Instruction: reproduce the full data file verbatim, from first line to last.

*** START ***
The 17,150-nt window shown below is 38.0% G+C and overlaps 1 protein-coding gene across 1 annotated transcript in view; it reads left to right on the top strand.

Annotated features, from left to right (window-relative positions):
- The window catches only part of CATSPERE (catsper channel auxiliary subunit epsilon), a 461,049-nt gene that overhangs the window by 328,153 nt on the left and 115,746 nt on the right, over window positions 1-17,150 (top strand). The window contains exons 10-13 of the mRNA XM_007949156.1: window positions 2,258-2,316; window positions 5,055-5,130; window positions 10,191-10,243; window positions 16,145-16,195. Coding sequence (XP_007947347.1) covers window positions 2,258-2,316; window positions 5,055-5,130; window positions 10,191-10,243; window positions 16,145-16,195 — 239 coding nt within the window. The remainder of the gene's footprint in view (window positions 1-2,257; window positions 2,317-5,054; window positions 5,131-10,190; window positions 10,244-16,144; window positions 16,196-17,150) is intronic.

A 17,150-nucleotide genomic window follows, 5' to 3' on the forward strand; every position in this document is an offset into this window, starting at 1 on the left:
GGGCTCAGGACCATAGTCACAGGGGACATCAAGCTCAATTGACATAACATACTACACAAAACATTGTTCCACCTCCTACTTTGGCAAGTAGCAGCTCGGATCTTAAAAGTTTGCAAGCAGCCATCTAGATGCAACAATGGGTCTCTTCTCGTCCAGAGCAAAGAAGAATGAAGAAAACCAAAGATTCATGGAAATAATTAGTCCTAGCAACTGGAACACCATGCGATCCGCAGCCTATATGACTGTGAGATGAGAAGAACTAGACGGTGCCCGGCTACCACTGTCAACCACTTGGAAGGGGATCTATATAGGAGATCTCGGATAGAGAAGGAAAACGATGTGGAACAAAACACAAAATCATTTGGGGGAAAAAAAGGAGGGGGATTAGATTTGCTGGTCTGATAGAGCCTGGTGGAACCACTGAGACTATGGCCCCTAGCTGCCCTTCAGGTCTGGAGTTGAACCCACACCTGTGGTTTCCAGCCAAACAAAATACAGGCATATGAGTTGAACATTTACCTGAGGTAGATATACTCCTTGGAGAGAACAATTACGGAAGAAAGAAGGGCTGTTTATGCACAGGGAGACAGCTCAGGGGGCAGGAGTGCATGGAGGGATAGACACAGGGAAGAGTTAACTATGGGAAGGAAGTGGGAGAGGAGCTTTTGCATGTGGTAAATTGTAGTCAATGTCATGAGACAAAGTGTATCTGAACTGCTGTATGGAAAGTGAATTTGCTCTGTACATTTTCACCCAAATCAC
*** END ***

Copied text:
The 17,150-nt window shown below is 38.0% G+C and overlaps 1 protein-coding gene across 1 annotated transcript in view; it reads left to right on the top strand.

Annotated features, from left to right (window-relative positions):
- The window catches only part of CATSPERE (catsper channel auxiliary subunit epsilon), a 461,049-nt gene that overhangs the window by 328,153 nt on the left and 115,746 nt on the right, over window positions 1-17,150 (top strand). The window contains exons 10-13 of the mRNA XM_007949156.1: window positions 2,258-2,316; window positions 5,055-5,130; window positions 10,191-10,243; window positions 16,145-16,195. Coding sequence (XP_007947347.1) covers window positions 2,258-2,316; window positions 5,055-5,130; window positions 10,191-10,243; window positions 16,145-16,195 — 239 coding nt within the window. The remainder of the gene's footprint in view (window positions 1-2,257; window positions 2,317-5,054; window positions 5,131-10,190; window positions 10,244-16,144; window positions 16,196-17,150) is intronic.

A 17,150-nucleotide genomic window follows, 5' to 3' on the forward strand; every position in this document is an offset into this window, starting at 1 on the left:
GGGCTCAGGACCATAGTCACAGGGGACATCAAGCTCAATTGACATAACATACTACACAAAACATTGTTCCACCTCCTACTTTGGCAAGTAGCAGCTCGGATCTTAAAAGTTTGCAAGCAGCCATCTAGATGCAACAATGGGTCTCTTCTCGTCCAGAGCAAAGAAGAATGAAGAAAACCAAAGATTCATGGAAATAATTAGTCCTAGCAACTGGAACACCATGCGATCCGCAGCCTATATGACTGTGAGATGAGAAGAACTAGACGGTGCCCGGCTACCACTGTCAACCACTTGGAAGGGGATCTATATAGGAGATCTCGGATAGAGAAGGAAAACGATGTGGAACAAAACACAAAATCATTTGGGGGAAAAAAAGGAGGGGGATTAGATTTGCTGGTCTGATAGAGCCTGGTGGAACCACTGAGACTATGGCCCCTAGCTGCCCTTCAGGTCTGGAGTTGAACCCACACCTGTGGTTTCCAGCCAAACAAAATACAGGCATATGAGTTGAACATTTACCTGAGGTAGATATACTCCTTGGAGAGAACAATTACGGAAGAAAGAAGGGCTGTTTATGCACAGGGAGACAGCTCAGGGGGCAGGAGTGCATGGAGGGATAGACACAGGGAAGAGTTAACTATGGGAAGGAAGTGGGAGAGGAGCTTTTGCATGTGGTAAATTGTAGTCAATGTCATGAGACAAAGTGTATCTGAACTGCTGTATGGAAAGTGAATTTGCTCTGTACATTTTCACCCAAATCAC